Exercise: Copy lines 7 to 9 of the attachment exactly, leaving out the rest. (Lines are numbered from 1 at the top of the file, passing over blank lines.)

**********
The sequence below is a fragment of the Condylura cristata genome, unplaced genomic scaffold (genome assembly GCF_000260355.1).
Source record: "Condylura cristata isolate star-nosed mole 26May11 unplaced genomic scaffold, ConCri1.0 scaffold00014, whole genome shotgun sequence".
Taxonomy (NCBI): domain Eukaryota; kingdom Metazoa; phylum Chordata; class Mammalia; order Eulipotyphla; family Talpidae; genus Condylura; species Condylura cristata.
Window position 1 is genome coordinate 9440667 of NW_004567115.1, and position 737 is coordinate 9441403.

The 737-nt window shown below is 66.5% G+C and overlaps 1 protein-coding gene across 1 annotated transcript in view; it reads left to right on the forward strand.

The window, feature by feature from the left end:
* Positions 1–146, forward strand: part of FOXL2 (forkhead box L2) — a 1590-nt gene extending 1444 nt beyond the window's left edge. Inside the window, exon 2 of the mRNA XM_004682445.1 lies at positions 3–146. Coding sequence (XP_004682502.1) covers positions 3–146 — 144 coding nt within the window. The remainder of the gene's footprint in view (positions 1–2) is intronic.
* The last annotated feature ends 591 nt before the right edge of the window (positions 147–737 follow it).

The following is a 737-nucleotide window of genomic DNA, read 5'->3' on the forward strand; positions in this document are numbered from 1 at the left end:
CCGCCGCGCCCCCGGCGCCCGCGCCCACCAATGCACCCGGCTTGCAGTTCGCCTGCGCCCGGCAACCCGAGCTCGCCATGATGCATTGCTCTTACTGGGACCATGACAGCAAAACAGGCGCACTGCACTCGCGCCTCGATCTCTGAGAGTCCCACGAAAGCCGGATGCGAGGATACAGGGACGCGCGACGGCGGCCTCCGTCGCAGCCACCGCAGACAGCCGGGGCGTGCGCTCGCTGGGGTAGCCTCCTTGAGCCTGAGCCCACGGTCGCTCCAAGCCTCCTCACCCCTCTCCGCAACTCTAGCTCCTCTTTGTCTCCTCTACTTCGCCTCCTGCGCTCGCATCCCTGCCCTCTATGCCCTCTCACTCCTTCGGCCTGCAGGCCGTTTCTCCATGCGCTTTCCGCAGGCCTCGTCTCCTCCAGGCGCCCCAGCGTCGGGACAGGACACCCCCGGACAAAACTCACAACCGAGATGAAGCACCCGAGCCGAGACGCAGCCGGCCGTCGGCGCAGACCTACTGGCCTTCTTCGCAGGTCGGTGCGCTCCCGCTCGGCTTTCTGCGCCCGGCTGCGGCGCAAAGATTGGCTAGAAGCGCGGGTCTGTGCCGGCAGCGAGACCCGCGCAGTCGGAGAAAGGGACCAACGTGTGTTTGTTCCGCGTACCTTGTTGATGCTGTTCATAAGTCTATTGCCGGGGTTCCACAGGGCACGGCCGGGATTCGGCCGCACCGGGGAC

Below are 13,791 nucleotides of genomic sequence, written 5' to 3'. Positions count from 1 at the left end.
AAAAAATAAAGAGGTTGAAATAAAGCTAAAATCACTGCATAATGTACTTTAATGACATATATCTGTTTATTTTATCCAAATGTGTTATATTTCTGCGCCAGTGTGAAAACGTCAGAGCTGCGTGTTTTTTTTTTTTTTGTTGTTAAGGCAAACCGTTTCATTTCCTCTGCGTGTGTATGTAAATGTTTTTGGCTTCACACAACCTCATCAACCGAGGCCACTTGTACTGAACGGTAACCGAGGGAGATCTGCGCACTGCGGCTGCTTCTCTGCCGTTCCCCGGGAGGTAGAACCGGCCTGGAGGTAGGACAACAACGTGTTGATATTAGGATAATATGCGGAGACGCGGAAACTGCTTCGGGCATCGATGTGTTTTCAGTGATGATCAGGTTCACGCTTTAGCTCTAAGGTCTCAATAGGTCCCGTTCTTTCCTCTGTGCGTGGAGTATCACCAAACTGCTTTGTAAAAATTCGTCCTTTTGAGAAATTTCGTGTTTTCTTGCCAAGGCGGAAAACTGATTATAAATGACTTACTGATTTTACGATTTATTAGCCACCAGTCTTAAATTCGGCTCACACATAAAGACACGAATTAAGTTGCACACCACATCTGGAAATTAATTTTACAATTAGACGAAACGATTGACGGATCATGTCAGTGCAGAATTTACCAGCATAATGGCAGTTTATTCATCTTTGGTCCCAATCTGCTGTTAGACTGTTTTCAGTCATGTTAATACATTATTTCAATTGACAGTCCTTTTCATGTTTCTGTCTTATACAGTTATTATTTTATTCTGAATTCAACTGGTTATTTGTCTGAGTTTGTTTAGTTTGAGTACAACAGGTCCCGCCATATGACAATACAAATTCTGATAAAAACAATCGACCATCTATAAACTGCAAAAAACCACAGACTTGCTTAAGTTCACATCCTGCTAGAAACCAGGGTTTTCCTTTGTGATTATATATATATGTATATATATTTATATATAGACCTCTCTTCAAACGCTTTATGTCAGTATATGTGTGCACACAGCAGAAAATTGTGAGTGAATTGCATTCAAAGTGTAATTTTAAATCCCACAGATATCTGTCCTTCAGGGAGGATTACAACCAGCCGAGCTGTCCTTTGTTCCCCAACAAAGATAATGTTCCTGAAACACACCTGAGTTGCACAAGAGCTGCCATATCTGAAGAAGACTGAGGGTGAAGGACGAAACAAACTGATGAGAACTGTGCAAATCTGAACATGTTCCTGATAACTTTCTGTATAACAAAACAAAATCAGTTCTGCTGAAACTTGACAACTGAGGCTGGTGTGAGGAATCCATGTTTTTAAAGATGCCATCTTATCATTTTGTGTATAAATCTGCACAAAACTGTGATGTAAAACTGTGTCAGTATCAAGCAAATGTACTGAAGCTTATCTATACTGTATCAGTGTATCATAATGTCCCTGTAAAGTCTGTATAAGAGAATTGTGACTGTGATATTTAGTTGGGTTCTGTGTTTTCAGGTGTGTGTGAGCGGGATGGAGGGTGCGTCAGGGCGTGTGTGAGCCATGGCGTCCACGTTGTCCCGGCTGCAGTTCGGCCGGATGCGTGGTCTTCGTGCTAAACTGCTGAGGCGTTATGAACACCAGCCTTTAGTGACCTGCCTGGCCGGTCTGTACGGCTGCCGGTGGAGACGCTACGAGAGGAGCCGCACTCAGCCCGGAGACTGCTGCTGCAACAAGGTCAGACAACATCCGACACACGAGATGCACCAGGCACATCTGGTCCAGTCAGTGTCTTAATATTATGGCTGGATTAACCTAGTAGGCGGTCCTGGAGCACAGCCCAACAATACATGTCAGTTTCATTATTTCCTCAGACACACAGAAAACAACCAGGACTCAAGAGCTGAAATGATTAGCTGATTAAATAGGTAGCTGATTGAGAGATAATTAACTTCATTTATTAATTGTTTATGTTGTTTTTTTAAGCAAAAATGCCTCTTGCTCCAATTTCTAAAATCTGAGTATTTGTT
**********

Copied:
* Positions 1–146, forward strand: part of FOXL2 (forkhead box L2) — a 1590-nt gene extending 1444 nt beyond the window's left edge. Inside the window, exon 2 of the mRNA XM_004682445.1 lies at positions 3–146. Coding sequence (XP_004682502.1) covers positions 3–146 — 144 coding nt within the window. The remainder of the gene's footprint in view (positions 1–2) is intronic.
* The last annotated feature ends 591 nt before the right edge of the window (positions 147–737 follow it).

The following is a 737-nucleotide window of genomic DNA, read 5'->3' on the forward strand; positions in this document are numbered from 1 at the left end: